Home ROLLIN E. HARMON, JUDGE OF PROBATE vs. HENRY E. WESTON & another. AMERICAN SURETY COMPANY OF NEW YORK vs. ROLLIN E. HARMON, JUDGE OF PROBATE, & others.

215 Mass. 242

March 19, 20, 1913 - June 17, 1913

Essex County

Present: RUGG, C. J., MORTON, LORING, SHELDON, & DE COURCY, JJ.

Bond, Of trustee. Trust, Action on bond of trustee. Surety. Subrogation. Equity Jurisdiction, Avoiding circuity of action, Subrogation. Power. Interest.

Under Pub. Sts. c. 143, §§ 18, 20, cl. 3 (now R. L. c. 149, §§ 29, 31), where a judgment is obtained in an action against the surety on the probate bond of a trustee, execution must issue, without expressing that it is for the use of any person, for the full amount of all the estate of the testator which came to the hands of the trustee for which he did not satisfactorily account either in the Probate Court or by payments made directly to or for the benefit of the parties entitled thereto.

The surety on a probate bond is liable jointly with his principal; and, if in an action on the bond no service has been made on the principal and he has not appeared, this does not affect the liability of the surety, who is liable for the default of the principal to the full extent of that default not exceeding the amount of the judgment for the penal sum of the bond.

In action on a probate bond, given by one of two trustees, in which judgment had been obtained against the defendant surety, it appeared that the two persons who were the trustees were entitled to the whole income of the trust during their lives, that the defendant trustee misappropriated a part of the principal of the fund and that this misappropriation was at least in part made possible by the negligence of his cotrustee, that at the time the bond and a similar bond of the cotrustee were given the trustees also executed an agreement with the surety by which they jointly covenanted to indemnify the surety for all liabilities incurred upon the bonds and that the surety at its option should be subrogated to all the rights of the principals. When the action was brought the defendant trustee had disappeared and his cotrustee had died. Held, that the surety was subrogated to the rights of the two principals to receive the income from the entire trust fund for the period between the time of the misappropriation and the time of the death of the cotrustee, and that, therefore, to avoid circuity of action, the income of the part of the trust fund that had been misappropriated would be regarded as fully accounted for by the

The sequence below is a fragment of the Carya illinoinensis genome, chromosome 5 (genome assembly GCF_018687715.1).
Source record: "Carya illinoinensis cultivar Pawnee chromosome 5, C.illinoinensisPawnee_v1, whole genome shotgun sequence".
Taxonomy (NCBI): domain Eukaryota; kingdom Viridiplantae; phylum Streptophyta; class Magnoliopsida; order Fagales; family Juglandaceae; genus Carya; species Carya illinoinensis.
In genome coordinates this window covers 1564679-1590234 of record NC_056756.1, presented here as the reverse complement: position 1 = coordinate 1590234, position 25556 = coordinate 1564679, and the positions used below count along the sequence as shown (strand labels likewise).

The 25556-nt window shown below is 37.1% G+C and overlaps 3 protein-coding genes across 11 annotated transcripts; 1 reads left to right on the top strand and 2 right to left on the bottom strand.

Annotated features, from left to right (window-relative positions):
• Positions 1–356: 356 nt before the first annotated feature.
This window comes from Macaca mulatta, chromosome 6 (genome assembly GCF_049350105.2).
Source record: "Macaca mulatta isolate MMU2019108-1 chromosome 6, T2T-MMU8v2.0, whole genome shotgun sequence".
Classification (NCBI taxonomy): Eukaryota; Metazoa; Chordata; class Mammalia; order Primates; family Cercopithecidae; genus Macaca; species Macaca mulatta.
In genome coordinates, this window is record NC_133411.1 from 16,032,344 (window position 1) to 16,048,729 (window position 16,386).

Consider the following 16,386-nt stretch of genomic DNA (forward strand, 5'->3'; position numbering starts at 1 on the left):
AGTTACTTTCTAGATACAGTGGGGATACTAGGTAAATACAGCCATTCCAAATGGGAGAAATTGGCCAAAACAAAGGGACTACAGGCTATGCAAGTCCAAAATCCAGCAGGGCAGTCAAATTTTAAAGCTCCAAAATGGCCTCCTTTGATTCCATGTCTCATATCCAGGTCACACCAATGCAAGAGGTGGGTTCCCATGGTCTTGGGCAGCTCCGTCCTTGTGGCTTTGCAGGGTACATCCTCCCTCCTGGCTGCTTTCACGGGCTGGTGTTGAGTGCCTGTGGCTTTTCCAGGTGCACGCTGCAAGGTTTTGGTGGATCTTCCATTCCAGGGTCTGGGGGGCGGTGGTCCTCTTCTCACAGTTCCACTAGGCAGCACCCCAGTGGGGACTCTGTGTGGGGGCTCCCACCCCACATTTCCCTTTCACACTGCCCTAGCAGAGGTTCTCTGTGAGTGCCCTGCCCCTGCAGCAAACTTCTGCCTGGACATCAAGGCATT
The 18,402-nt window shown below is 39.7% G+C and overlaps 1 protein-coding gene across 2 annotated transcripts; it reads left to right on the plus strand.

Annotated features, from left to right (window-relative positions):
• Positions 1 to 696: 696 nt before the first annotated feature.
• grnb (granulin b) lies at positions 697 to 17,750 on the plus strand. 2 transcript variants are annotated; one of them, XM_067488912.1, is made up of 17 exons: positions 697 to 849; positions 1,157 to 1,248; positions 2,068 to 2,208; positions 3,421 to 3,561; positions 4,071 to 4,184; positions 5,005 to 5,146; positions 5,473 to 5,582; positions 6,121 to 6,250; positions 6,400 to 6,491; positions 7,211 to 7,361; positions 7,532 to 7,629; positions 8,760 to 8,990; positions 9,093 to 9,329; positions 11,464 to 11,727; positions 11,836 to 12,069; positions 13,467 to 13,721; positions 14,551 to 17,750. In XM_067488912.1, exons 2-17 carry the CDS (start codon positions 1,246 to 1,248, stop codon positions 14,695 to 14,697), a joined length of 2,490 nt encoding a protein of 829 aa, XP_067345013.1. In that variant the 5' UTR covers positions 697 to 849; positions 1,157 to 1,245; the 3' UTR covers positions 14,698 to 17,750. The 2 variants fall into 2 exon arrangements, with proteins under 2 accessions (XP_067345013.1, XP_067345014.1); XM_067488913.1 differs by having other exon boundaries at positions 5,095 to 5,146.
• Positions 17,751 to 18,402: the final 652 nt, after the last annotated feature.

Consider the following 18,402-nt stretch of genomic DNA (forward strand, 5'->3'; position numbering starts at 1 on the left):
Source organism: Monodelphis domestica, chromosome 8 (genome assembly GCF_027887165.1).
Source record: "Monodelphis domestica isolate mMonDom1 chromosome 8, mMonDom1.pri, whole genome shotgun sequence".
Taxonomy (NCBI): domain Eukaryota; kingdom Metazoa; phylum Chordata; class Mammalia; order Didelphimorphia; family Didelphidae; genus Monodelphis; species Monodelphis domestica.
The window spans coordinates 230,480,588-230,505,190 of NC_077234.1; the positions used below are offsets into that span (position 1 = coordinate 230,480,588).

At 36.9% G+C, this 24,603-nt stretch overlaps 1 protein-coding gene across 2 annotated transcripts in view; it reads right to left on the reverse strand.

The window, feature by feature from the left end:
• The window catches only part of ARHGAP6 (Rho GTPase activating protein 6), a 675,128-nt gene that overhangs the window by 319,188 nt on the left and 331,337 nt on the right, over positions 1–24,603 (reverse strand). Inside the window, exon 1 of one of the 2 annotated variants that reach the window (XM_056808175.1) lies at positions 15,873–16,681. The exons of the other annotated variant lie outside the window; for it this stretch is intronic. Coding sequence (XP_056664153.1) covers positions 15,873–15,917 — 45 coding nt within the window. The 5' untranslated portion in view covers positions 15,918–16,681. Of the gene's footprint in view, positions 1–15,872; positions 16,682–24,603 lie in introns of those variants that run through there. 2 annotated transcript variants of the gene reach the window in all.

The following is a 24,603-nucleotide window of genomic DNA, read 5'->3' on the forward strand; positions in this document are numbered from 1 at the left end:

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trustees, and was not to be included in the amount for which execution was to issue.

In an action on a probate bond given by one of two trustees, in which judgment had been obtained against the defendant surety, it appeared that the two persons who were the trustees were to receive in equal shares the income of the trust fund during their lives, and that on the death of either of them the half of the fund of which he received the income was to be paid to his issue, if any, and in default of issue, to whomsoever he might by will appoint, or in default of appointment to the heirs of the testator, that the defendant trustee misappropriated a part of the principal of the fund and that this misappropriation was made possible by the negligence of the other trustee, that the defendant trustee was living, and that his cotrustee had died, leaving no issue, and by will had appointed one half of the trust fund to a certain person, who was one of his creditors. It was contended by the defendant surety that it was subrogated to the rights of the deceased trustee and that such subrogation included the property received by the appointee under the exercise of the power of appointment by such deceased trustee. Held, that the deceased trustee, who was the donee of the power, had himself no interest in any part of the principal of the fund, the property having come to the appointee from the donor through the exercise of the power, so that subrogation to the rights of the deceased trustee could not include any part of the principal of the fund, and that it was not necessary to consider what questions would have arisen if the deceased trustee had failed to exercise the power of appointment.

Where, in an action on a probate bond, judgment is entered for the penal sum of the bond with interest thereon, if the amount for which execution properly should issue exceeds such penal sum, the allowance of interest is correct as compensation for the wrongful detention of the money; and, even if the amount for which execution is to issue does not exceed such penal sum, it cannot be said that the defendant is harmed by the allowance of interest in the entry of judgment, for he can be held only for the amount for which execution is to issue.